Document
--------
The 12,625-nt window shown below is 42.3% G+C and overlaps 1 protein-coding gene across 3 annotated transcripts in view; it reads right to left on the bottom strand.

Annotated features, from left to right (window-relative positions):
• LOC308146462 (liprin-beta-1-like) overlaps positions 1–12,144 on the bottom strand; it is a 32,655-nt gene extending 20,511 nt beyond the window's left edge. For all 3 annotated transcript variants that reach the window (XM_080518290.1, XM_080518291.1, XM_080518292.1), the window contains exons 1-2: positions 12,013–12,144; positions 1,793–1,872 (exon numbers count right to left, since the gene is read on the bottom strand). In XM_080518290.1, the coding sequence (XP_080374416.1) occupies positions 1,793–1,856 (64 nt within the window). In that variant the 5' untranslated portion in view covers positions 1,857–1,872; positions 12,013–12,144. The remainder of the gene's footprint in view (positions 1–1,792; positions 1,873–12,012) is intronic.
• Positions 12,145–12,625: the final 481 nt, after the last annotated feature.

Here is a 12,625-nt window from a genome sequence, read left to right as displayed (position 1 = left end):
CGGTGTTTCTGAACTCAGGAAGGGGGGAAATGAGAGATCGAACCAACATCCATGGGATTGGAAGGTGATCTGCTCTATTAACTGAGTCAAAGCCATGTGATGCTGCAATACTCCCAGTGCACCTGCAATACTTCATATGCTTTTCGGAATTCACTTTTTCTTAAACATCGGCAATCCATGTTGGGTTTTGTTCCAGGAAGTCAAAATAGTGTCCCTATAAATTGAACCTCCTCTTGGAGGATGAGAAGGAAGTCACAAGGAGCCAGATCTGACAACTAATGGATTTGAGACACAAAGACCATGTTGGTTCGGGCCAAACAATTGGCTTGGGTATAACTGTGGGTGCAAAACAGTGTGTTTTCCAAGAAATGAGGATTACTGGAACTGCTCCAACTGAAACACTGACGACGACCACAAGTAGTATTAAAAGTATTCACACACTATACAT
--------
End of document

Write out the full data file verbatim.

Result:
The 12,625-nt window shown below is 42.3% G+C and overlaps 1 protein-coding gene across 3 annotated transcripts in view; it reads right to left on the bottom strand.

Annotated features, from left to right (window-relative positions):
• LOC308146462 (liprin-beta-1-like) overlaps positions 1–12,144 on the bottom strand; it is a 32,655-nt gene extending 20,511 nt beyond the window's left edge. For all 3 annotated transcript variants that reach the window (XM_080518290.1, XM_080518291.1, XM_080518292.1), the window contains exons 1-2: positions 12,013–12,144; positions 1,793–1,872 (exon numbers count right to left, since the gene is read on the bottom strand). In XM_080518290.1, the coding sequence (XP_080374416.1) occupies positions 1,793–1,856 (64 nt within the window). In that variant the 5' untranslated portion in view covers positions 1,857–1,872; positions 12,013–12,144. The remainder of the gene's footprint in view (positions 1–1,792; positions 1,873–12,012) is intronic.
• Positions 12,145–12,625: the final 481 nt, after the last annotated feature.

Here is a 12,625-nt window from a genome sequence, read left to right as displayed (position 1 = left end):
CGGTGTTTCTGAACTCAGGAAGGGGGGAAATGAGAGATCGAACCAACATCCATGGGATTGGAAGGTGATCTGCTCTATTAACTGAGTCAAAGCCATGTGATGCTGCAATACTCCCAGTGCACCTGCAATACTTCATATGCTTTTCGGAATTCACTTTTTCTTAAACATCGGCAATCCATGTTGGGTTTTGTTCCAGGAAGTCAAAATAGTGTCCCTATAAATTGAACCTCCTCTTGGAGGATGAGAAGGAAGTCACAAGGAGCCAGATCTGACAACTAATGGATTTGAGACACAAAGACCATGTTGGTTCGGGCCAAACAATTGGCTTGGGTATAACTGTGGGTGCAAAACAGTGTGTTTTCCAAGAAATGAGGATTACTGGAACTGCTCCAACTGAAACACTGACGACGACCACAAGTAGTATTAAAAGTATTCACACACTATACAT